Experts Warn About Excessive Baby Sweat While Sleeping: What to Know Before Summer

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In a recent TikTok video that’s amassed almost 4,000 comments, creator marilynchristopher talks about how sweaty, flushed, and damp her baby is after going for a nap, despite the AC being cranked and only dressing the baby in a sleep suit. (1) Sweatiness can be a sign of overheating — a risk that can increase the likelihood of sudden infant death syndrome (SIDS) and other issues like heat rash. 

It’s important to understand the signs of overheating in babies and set up their sleep environment to minimize the risks of SIDS and other concerns so your baby remains comfortable and safe. 

Causes and Risks of Sweating and Overheating in Babies

“Babies are more sensitive to heat than adults because they have less effective temperature regulation systems,” explains Dr. Janet Lazieh, a pediatrician with Holy Name Medical Center in Teaneck, NJ. This means babies are more apt to sweat during sleep, especially in warmer temperatures or if they’re overdressed. 

Debbie Gerken, a Certified Registered NICU Nurse, Certified Pediatric Gentle Sleep Coach, Postpartum Parent Educator, and founder of Sleep Like a Baby Consulting, says it can take newborns months to manage temperature control. “One reason for this is that babies have immature sweat glands, which makes their ability to regulate temperature not as effective as that of adults,” she explains. Because of this, babies become more sensitive to small temperature changes and minimal activity, which can cause sweating.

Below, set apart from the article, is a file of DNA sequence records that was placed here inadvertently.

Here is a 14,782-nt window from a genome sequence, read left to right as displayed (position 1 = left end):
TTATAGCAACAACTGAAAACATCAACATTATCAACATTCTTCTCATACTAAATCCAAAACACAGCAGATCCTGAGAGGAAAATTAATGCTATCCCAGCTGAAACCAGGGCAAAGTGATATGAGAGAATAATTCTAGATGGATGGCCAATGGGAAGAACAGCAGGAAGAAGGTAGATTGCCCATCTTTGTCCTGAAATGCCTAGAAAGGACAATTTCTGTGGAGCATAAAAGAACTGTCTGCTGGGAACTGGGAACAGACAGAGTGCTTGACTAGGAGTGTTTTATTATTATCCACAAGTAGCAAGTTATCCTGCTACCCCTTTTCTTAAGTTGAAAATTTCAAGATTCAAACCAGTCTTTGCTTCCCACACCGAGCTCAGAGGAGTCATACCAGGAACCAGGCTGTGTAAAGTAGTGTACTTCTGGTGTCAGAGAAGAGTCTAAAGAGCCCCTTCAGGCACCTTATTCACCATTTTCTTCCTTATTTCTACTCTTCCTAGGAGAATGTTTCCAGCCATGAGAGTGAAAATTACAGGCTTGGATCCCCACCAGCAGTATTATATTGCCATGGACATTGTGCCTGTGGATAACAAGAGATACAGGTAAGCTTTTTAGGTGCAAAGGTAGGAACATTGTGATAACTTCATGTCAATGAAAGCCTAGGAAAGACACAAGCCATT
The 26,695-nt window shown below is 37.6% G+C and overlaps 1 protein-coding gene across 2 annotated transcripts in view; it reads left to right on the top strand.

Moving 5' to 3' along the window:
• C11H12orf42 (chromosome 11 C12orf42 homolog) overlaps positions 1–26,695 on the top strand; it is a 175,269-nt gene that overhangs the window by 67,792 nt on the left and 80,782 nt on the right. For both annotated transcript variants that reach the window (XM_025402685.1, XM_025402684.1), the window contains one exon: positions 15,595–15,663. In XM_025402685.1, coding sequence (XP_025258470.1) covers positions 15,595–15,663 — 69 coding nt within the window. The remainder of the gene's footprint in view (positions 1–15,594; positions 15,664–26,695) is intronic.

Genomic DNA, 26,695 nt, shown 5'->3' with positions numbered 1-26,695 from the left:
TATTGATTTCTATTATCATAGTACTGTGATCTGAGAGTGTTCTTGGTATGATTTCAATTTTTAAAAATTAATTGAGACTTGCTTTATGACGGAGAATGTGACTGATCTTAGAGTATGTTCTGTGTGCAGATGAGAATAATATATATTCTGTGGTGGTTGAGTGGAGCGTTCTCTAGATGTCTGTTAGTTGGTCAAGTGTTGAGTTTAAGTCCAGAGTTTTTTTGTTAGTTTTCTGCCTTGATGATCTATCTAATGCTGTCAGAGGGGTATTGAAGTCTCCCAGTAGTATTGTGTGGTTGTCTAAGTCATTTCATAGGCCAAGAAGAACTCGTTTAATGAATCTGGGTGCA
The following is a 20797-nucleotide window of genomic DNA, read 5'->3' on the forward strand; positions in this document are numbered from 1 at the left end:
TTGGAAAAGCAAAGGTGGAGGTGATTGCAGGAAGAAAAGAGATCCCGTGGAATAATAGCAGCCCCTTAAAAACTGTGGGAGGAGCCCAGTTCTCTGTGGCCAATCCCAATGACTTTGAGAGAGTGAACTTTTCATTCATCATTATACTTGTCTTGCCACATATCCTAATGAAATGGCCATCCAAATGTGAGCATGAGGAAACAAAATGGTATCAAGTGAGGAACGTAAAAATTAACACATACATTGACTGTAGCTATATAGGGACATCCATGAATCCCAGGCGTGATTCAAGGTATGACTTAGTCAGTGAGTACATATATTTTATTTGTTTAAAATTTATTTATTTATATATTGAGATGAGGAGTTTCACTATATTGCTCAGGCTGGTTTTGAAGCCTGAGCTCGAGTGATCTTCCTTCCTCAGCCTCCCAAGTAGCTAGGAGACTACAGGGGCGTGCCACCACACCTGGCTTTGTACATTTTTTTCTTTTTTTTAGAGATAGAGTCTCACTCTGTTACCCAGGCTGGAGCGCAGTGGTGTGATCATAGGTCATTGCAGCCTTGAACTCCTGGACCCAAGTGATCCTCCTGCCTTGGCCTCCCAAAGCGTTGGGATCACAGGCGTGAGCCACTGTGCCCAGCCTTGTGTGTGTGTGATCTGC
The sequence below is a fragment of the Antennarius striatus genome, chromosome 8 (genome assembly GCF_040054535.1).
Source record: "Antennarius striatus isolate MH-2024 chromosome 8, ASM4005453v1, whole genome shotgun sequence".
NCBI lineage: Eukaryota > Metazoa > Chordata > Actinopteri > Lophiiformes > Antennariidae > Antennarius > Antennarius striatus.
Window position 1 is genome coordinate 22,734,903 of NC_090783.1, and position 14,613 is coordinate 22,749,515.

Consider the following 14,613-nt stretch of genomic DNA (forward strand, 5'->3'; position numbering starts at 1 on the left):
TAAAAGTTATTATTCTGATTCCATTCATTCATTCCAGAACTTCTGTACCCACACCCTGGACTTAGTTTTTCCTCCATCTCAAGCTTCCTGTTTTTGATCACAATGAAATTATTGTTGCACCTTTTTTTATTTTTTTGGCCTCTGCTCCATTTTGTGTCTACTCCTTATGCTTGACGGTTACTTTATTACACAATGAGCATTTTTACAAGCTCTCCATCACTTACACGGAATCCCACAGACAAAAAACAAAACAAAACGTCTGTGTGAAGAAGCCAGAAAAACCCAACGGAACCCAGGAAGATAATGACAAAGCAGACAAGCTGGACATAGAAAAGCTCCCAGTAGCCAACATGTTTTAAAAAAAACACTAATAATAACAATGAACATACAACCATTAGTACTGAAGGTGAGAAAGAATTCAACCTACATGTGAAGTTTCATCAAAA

Babies also have a higher surface area-to-body mass ratio, which results in more heat being absorbed and retained. Their immature thermoregulation system adjusts to this increased heat retention by sweating to cool down. “Babies also tend to sweat when being held, snuggled, or fed, as contact with a caregiver’s warm body can cause an increase in their own body temperature,” says Gerken.

Sweating while sleeping is a sign that experts warn parents about in babies because it can cause overheating, which is a significant risk factor for Sudden Unexpected Death in Infancy (SUDI) cases. These include SIDS, unknown causes, and accidental suffocation or strangulation in bed. In 2020, the United States reported approximately 3,400 SUDI cases.

An underlying cause is that if babies sweat excessively, their bodies can lose too much fluid, and dehydration can become a dangerous side effect. “Once dehydrated, a baby has a higher risk of overheating because the decrease in fluids can affect the body’s ability to regulate temperature,” explains Gerken.

Gerken says excessive sweating can also make sleep very challenging for a baby. As a baby gets more overtired and irritable, feedings may become more difficult, further exacerbated by dehydration and overheating.

Signs of Overheating

It’s important to monitor your baby for signs of overheating. Keep in mind that newborns might not sweat very much, but they can still overheat. Pay attention and take action if you notice any of these signs:

  • Skin is hot to the touch or appears red
  • Signs of discomfort or distress, such as if the baby seems fussy, restless, or listless.
  • Elevated, rapid heartbeat and breathing
  • Baby appears overly tired, listless, or sluggish